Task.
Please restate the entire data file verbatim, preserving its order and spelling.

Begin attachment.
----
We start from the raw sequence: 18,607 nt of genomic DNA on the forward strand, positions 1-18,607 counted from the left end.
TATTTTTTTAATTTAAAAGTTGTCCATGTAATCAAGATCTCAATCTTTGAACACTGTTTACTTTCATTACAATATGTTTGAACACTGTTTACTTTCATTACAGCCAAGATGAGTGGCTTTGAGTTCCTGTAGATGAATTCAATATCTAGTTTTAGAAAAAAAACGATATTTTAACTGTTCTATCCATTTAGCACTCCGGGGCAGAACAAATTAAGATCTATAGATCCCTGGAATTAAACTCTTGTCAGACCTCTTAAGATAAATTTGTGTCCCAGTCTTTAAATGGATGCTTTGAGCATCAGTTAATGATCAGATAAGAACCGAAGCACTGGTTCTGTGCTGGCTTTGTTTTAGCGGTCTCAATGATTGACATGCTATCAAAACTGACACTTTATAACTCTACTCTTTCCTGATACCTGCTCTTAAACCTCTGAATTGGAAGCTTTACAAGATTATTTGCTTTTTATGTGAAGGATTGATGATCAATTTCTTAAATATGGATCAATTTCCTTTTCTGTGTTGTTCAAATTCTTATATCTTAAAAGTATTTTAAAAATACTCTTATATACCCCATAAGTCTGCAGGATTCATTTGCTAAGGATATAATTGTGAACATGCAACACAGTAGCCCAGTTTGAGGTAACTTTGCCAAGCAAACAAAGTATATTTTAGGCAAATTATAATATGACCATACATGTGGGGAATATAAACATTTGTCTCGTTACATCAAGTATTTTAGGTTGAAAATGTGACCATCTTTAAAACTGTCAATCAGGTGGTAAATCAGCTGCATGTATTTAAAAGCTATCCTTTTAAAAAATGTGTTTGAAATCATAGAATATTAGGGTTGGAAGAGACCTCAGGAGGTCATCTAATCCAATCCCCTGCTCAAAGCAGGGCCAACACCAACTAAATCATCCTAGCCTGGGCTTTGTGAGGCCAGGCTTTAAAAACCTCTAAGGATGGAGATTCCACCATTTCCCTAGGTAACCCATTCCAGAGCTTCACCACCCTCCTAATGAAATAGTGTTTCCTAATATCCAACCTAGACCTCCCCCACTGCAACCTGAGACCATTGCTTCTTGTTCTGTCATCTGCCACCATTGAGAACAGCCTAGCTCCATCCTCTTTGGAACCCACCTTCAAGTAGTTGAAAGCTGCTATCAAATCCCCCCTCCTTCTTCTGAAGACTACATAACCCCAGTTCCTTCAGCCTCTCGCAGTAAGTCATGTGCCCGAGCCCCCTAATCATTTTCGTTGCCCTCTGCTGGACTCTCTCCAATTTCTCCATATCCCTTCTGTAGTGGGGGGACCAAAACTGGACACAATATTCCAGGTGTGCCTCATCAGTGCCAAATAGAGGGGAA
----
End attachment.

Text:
We start from the raw sequence: 18,607 nt of genomic DNA on the forward strand, positions 1-18,607 counted from the left end.
TATTTTTTTAATTTAAAAGTTGTCCATGTAATCAAGATCTCAATCTTTGAACACTGTTTACTTTCATTACAATATGTTTGAACACTGTTTACTTTCATTACAGCCAAGATGAGTGGCTTTGAGTTCCTGTAGATGAATTCAATATCTAGTTTTAGAAAAAAAACGATATTTTAACTGTTCTATCCATTTAGCACTCCGGGGCAGAACAAATTAAGATCTATAGATCCCTGGAATTAAACTCTTGTCAGACCTCTTAAGATAAATTTGTGTCCCAGTCTTTAAATGGATGCTTTGAGCATCAGTTAATGATCAGATAAGAACCGAAGCACTGGTTCTGTGCTGGCTTTGTTTTAGCGGTCTCAATGATTGACATGCTATCAAAACTGACACTTTATAACTCTACTCTTTCCTGATACCTGCTCTTAAACCTCTGAATTGGAAGCTTTACAAGATTATTTGCTTTTTATGTGAAGGATTGATGATCAATTTCTTAAATATGGATCAATTTCCTTTTCTGTGTTGTTCAAATTCTTATATCTTAAAAGTATTTTAAAAATACTCTTATATACCCCATAAGTCTGCAGGATTCATTTGCTAAGGATATAATTGTGAACATGCAACACAGTAGCCCAGTTTGAGGTAACTTTGCCAAGCAAACAAAGTATATTTTAGGCAAATTATAATATGACCATACATGTGGGGAATATAAACATTTGTCTCGTTACATCAAGTATTTTAGGTTGAAAATGTGACCATCTTTAAAACTGTCAATCAGGTGGTAAATCAGCTGCATGTATTTAAAAGCTATCCTTTTAAAAAATGTGTTTGAAATCATAGAATATTAGGGTTGGAAGAGACCTCAGGAGGTCATCTAATCCAATCCCCTGCTCAAAGCAGGGCCAACACCAACTAAATCATCCTAGCCTGGGCTTTGTGAGGCCAGGCTTTAAAAACCTCTAAGGATGGAGATTCCACCATTTCCCTAGGTAACCCATTCCAGAGCTTCACCACCCTCCTAATGAAATAGTGTTTCCTAATATCCAACCTAGACCTCCCCCACTGCAACCTGAGACCATTGCTTCTTGTTCTGTCATCTGCCACCATTGAGAACAGCCTAGCTCCATCCTCTTTGGAACCCACCTTCAAGTAGTTGAAAGCTGCTATCAAATCCCCCCTCCTTCTTCTGAAGACTACATAACCCCAGTTCCTTCAGCCTCTCGCAGTAAGTCATGTGCCCGAGCCCCCTAATCATTTTCGTTGCCCTCTGCTGGACTCTCTCCAATTTCTCCATATCCCTTCTGTAGTGGGGGGACCAAAACTGGACACAATATTCCAGGTGTGCCTCATCAGTGCCAAATAGAGGGGAA